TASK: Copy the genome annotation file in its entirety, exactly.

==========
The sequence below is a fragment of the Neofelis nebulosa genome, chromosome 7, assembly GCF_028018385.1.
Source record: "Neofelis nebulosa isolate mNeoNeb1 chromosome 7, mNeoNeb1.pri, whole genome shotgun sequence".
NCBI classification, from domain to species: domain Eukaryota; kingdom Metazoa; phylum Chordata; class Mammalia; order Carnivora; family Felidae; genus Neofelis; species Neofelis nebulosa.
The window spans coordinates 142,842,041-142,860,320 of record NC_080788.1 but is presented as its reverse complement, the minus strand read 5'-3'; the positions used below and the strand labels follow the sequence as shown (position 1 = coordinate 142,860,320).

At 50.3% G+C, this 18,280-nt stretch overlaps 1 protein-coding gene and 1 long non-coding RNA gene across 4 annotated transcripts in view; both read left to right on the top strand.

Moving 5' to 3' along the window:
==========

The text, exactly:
The sequence below is a fragment of the Neofelis nebulosa genome, chromosome 7, assembly GCF_028018385.1.
Source record: "Neofelis nebulosa isolate mNeoNeb1 chromosome 7, mNeoNeb1.pri, whole genome shotgun sequence".
NCBI classification, from domain to species: domain Eukaryota; kingdom Metazoa; phylum Chordata; class Mammalia; order Carnivora; family Felidae; genus Neofelis; species Neofelis nebulosa.
The window spans coordinates 142,842,041-142,860,320 of record NC_080788.1 but is presented as its reverse complement, the minus strand read 5'-3'; the positions used below and the strand labels follow the sequence as shown (position 1 = coordinate 142,860,320).

At 50.3% G+C, this 18,280-nt stretch overlaps 1 protein-coding gene and 1 long non-coding RNA gene across 4 annotated transcripts in view; both read left to right on the top strand.

Moving 5' to 3' along the window: